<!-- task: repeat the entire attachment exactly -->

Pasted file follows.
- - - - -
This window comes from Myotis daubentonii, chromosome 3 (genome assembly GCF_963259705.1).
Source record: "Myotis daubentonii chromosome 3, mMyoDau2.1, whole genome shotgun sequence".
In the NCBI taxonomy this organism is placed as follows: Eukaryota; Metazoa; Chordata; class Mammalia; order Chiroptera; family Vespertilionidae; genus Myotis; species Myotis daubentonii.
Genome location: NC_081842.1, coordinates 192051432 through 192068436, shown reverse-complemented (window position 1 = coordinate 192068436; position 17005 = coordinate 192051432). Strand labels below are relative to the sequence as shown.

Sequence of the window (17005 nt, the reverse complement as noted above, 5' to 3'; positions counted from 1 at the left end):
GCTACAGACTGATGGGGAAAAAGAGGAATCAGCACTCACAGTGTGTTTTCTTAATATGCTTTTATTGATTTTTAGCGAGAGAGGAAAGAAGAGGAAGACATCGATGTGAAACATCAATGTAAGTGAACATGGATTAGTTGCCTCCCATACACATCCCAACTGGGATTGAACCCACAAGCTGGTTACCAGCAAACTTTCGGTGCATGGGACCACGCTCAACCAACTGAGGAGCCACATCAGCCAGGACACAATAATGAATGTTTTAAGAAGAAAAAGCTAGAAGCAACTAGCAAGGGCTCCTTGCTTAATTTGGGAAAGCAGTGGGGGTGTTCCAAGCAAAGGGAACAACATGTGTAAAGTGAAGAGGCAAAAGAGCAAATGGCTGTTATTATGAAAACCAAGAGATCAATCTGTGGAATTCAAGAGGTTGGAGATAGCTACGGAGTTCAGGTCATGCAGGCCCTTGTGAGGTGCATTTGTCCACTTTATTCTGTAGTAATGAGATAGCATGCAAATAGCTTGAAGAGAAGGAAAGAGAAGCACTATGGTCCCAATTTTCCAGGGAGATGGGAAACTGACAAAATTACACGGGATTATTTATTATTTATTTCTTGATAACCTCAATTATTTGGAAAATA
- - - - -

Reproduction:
This window comes from Myotis daubentonii, chromosome 3 (genome assembly GCF_963259705.1).
Source record: "Myotis daubentonii chromosome 3, mMyoDau2.1, whole genome shotgun sequence".
In the NCBI taxonomy this organism is placed as follows: Eukaryota; Metazoa; Chordata; class Mammalia; order Chiroptera; family Vespertilionidae; genus Myotis; species Myotis daubentonii.
Genome location: NC_081842.1, coordinates 192051432 through 192068436, shown reverse-complemented (window position 1 = coordinate 192068436; position 17005 = coordinate 192051432). Strand labels below are relative to the sequence as shown.

Sequence of the window (17005 nt, the reverse complement as noted above, 5' to 3'; positions counted from 1 at the left end):
GCTACAGACTGATGGGGAAAAAGAGGAATCAGCACTCACAGTGTGTTTTCTTAATATGCTTTTATTGATTTTTAGCGAGAGAGGAAAGAAGAGGAAGACATCGATGTGAAACATCAATGTAAGTGAACATGGATTAGTTGCCTCCCATACACATCCCAACTGGGATTGAACCCACAAGCTGGTTACCAGCAAACTTTCGGTGCATGGGACCACGCTCAACCAACTGAGGAGCCACATCAGCCAGGACACAATAATGAATGTTTTAAGAAGAAAAAGCTAGAAGCAACTAGCAAGGGCTCCTTGCTTAATTTGGGAAAGCAGTGGGGGTGTTCCAAGCAAAGGGAACAACATGTGTAAAGTGAAGAGGCAAAAGAGCAAATGGCTGTTATTATGAAAACCAAGAGATCAATCTGTGGAATTCAAGAGGTTGGAGATAGCTACGGAGTTCAGGTCATGCAGGCCCTTGTGAGGTGCATTTGTCCACTTTATTCTGTAGTAATGAGATAGCATGCAAATAGCTTGAAGAGAAGGAAAGAGAAGCACTATGGTCCCAATTTTCCAGGGAGATGGGAAACTGACAAAATTACACGGGATTATTTATTATTTATTTCTTGATAACCTCAATTATTTGGAAAATA